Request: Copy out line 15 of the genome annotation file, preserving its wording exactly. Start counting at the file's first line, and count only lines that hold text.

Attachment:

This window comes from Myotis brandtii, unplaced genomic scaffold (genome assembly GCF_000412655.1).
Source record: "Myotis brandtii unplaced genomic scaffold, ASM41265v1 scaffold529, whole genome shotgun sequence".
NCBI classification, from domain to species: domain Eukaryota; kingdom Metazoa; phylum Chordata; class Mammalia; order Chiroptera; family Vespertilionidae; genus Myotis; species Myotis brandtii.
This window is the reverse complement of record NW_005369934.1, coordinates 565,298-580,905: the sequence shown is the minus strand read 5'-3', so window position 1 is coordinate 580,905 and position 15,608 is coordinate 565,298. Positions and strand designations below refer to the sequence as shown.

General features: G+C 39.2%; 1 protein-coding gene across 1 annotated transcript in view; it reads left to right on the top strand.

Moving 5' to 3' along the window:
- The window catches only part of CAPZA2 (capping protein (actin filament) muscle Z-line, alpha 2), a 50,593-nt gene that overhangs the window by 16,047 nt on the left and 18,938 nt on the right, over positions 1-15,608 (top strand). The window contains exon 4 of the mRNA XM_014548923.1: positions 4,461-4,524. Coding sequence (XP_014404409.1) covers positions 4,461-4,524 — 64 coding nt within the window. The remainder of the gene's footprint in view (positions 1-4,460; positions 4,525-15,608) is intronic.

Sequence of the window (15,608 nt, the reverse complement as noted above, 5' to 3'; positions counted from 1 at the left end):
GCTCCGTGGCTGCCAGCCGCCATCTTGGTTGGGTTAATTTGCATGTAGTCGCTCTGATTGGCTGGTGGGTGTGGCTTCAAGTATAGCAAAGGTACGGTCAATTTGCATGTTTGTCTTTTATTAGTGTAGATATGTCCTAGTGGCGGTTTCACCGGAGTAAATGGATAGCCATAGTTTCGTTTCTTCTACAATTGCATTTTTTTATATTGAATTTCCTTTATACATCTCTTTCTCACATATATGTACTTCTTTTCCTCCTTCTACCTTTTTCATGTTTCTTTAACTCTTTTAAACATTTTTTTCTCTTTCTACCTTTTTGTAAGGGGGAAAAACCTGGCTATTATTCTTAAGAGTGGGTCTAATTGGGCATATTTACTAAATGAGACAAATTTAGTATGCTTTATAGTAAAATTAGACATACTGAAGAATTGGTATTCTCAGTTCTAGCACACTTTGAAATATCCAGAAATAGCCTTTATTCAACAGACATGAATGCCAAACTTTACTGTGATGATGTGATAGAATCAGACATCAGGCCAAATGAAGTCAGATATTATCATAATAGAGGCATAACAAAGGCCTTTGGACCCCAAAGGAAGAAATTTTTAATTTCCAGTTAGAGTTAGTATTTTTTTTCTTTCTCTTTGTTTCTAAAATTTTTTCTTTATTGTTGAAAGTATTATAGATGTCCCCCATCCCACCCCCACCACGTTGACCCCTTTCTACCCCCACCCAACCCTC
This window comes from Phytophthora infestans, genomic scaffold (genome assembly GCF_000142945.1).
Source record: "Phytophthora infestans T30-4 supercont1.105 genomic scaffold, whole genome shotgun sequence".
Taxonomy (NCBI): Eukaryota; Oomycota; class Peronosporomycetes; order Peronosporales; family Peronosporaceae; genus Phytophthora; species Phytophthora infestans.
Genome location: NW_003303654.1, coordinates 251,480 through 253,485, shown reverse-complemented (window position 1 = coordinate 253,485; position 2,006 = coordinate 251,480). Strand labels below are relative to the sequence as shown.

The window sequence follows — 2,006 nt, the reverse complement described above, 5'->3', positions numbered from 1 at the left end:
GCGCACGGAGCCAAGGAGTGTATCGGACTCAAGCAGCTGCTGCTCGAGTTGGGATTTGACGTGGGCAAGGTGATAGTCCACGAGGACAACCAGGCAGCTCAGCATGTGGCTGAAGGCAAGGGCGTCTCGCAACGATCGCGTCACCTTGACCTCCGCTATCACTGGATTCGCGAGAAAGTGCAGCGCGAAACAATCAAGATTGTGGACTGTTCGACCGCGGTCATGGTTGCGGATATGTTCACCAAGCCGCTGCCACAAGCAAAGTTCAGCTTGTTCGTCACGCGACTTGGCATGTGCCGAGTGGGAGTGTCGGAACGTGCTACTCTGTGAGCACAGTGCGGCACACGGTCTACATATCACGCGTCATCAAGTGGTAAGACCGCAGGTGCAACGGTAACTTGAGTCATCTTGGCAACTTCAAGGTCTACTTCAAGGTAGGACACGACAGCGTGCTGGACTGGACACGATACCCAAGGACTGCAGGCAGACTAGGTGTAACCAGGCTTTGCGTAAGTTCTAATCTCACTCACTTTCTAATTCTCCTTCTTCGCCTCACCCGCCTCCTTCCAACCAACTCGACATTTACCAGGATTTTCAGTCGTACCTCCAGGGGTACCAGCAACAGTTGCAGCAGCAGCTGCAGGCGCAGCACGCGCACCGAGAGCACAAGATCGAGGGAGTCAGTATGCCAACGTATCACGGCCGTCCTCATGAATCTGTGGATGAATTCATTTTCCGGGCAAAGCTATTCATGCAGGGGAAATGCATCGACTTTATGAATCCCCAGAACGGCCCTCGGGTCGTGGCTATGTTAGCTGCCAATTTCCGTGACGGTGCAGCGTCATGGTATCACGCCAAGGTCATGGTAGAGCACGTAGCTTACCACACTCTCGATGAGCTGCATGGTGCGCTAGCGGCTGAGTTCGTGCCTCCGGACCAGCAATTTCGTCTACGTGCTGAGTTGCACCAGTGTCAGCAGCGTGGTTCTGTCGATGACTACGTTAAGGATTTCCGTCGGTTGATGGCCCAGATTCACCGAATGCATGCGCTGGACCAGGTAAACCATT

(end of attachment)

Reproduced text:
GCGCACGGAGCCAAGGAGTGTATCGGACTCAAGCAGCTGCTGCTCGAGTTGGGATTTGACGTGGGCAAGGTGATAGTCCACGAGGACAACCAGGCAGCTCAGCATGTGGCTGAAGGCAAGGGCGTCTCGCAACGATCGCGTCACCTTGACCTCCGCTATCACTGGATTCGCGAGAAAGTGCAGCGCGAAACAATCAAGATTGTGGACTGTTCGACCGCGGTCATGGTTGCGGATATGTTCACCAAGCCGCTGCCACAAGCAAAGTTCAGCTTGTTCGTCACGCGACTTGGCATGTGCCGAGTGGGAGTGTCGGAACGTGCTACTCTGTGAGCACAGTGCGGCACACGGTCTACATATCACGCGTCATCAAGTGGTAAGACCGCAGGTGCAACGGTAACTTGAGTCATCTTGGCAACTTCAAGGTCTACTTCAAGGTAGGACACGACAGCGTGCTGGACTGGACACGATACCCAAGGACTGCAGGCAGACTAGGTGTAACCAGGCTTTGCGTAAGTTCTAATCTCACTCACTTTCTAATTCTCCTTCTTCGCCTCACCCGCCTCCTTCCAACCAACTCGACATTTACCAGGATTTTCAGTCGTACCTCCAGGGGTACCAGCAACAGTTGCAGCAGCAGCTGCAGGCGCAGCACGCGCACCGAGAGCACAAGATCGAGGGAGTCAGTATGCCAACGTATCACGGCCGTCCTCATGAATCTGTGGATGAATTCATTTTCCGGGCAAAGCTATTCATGCAGGGGAAATGCATCGACTTTATGAATCCCCAGAACGGCCCTCGGGTCGTGGCTATGTTAGCTGCCAATTTCCGTGACGGTGCAGCGTCATGGTATCACGCCAAGGTCATGGTAGAGCACGTAGCTTACCACACTCTCGATGAGCTGCATGGTGCGCTAGCGGCTGAGTTCGTGCCTCCGGACCAGCAATTTCGTCTACGTGCTGAGTTGCACCAGTGTCAGCAGCGTGGTTCTGTCGATGACTACGTTAAGGATTTCCGTCGGTTGATGGCCCAGATTCACCGAATGCATGCGCTGGACCAGGTAAACCATT